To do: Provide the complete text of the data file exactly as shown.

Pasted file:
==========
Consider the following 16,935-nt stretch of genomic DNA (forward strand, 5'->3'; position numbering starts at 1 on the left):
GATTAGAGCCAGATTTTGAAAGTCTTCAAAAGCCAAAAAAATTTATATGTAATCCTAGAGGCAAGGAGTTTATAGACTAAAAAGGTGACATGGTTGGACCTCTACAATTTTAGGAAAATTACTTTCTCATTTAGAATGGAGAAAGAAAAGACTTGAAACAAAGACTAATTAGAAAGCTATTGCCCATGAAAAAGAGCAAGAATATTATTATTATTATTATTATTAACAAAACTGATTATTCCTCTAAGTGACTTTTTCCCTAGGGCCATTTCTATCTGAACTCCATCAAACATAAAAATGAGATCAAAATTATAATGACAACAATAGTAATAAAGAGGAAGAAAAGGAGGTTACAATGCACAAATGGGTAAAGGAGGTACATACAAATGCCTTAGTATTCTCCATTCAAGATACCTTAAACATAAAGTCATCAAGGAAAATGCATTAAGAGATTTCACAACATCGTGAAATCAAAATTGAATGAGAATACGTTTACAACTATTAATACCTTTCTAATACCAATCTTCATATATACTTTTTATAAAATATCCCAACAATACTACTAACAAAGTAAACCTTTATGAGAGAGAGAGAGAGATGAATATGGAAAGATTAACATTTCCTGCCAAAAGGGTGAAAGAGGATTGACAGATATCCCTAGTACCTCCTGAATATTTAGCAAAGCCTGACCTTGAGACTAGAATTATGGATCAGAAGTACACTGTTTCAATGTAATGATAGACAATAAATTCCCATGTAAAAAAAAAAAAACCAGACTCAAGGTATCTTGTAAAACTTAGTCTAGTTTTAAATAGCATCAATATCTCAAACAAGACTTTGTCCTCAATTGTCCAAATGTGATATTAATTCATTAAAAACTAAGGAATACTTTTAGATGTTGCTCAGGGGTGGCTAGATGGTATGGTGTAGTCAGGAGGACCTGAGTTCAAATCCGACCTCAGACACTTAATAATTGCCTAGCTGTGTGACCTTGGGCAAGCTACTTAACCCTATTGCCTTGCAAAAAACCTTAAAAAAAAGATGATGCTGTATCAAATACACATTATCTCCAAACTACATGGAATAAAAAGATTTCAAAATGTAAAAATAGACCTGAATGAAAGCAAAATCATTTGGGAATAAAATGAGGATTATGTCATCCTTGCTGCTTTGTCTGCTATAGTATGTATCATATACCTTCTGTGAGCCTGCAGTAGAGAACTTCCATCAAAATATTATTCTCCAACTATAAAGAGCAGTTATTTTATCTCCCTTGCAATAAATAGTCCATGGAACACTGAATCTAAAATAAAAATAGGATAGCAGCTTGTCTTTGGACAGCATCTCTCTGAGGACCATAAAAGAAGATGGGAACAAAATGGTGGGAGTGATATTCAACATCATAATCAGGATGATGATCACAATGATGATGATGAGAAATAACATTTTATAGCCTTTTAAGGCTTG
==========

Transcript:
Consider the following 16,935-nt stretch of genomic DNA (forward strand, 5'->3'; position numbering starts at 1 on the left):
GATTAGAGCCAGATTTTGAAAGTCTTCAAAAGCCAAAAAAATTTATATGTAATCCTAGAGGCAAGGAGTTTATAGACTAAAAAGGTGACATGGTTGGACCTCTACAATTTTAGGAAAATTACTTTCTCATTTAGAATGGAGAAAGAAAAGACTTGAAACAAAGACTAATTAGAAAGCTATTGCCCATGAAAAAGAGCAAGAATATTATTATTATTATTATTATTAACAAAACTGATTATTCCTCTAAGTGACTTTTTCCCTAGGGCCATTTCTATCTGAACTCCATCAAACATAAAAATGAGATCAAAATTATAATGACAACAATAGTAATAAAGAGGAAGAAAAGGAGGTTACAATGCACAAATGGGTAAAGGAGGTACATACAAATGCCTTAGTATTCTCCATTCAAGATACCTTAAACATAAAGTCATCAAGGAAAATGCATTAAGAGATTTCACAACATCGTGAAATCAAAATTGAATGAGAATACGTTTACAACTATTAATACCTTTCTAATACCAATCTTCATATATACTTTTTATAAAATATCCCAACAATACTACTAACAAAGTAAACCTTTATGAGAGAGAGAGAGAGATGAATATGGAAAGATTAACATTTCCTGCCAAAAGGGTGAAAGAGGATTGACAGATATCCCTAGTACCTCCTGAATATTTAGCAAAGCCTGACCTTGAGACTAGAATTATGGATCAGAAGTACACTGTTTCAATGTAATGATAGACAATAAATTCCCATGTAAAAAAAAAAAAACCAGACTCAAGGTATCTTGTAAAACTTAGTCTAGTTTTAAATAGCATCAATATCTCAAACAAGACTTTGTCCTCAATTGTCCAAATGTGATATTAATTCATTAAAAACTAAGGAATACTTTTAGATGTTGCTCAGGGGTGGCTAGATGGTATGGTGTAGTCAGGAGGACCTGAGTTCAAATCCGACCTCAGACACTTAATAATTGCCTAGCTGTGTGACCTTGGGCAAGCTACTTAACCCTATTGCCTTGCAAAAAACCTTAAAAAAAAGATGATGCTGTATCAAATACACATTATCTCCAAACTACATGGAATAAAAAGATTTCAAAATGTAAAAATAGACCTGAATGAAAGCAAAATCATTTGGGAATAAAATGAGGATTATGTCATCCTTGCTGCTTTGTCTGCTATAGTATGTATCATATACCTTCTGTGAGCCTGCAGTAGAGAACTTCCATCAAAATATTATTCTCCAACTATAAAGAGCAGTTATTTTATCTCCCTTGCAATAAATAGTCCATGGAACACTGAATCTAAAATAAAAATAGGATAGCAGCTTGTCTTTGGACAGCATCTCTCTGAGGACCATAAAAGAAGATGGGAACAAAATGGTGGGAGTGATATTCAACATCATAATCAGGATGATGATCACAATGATGATGATGAGAAATAACATTTTATAGCCTTTTAAGGCTTG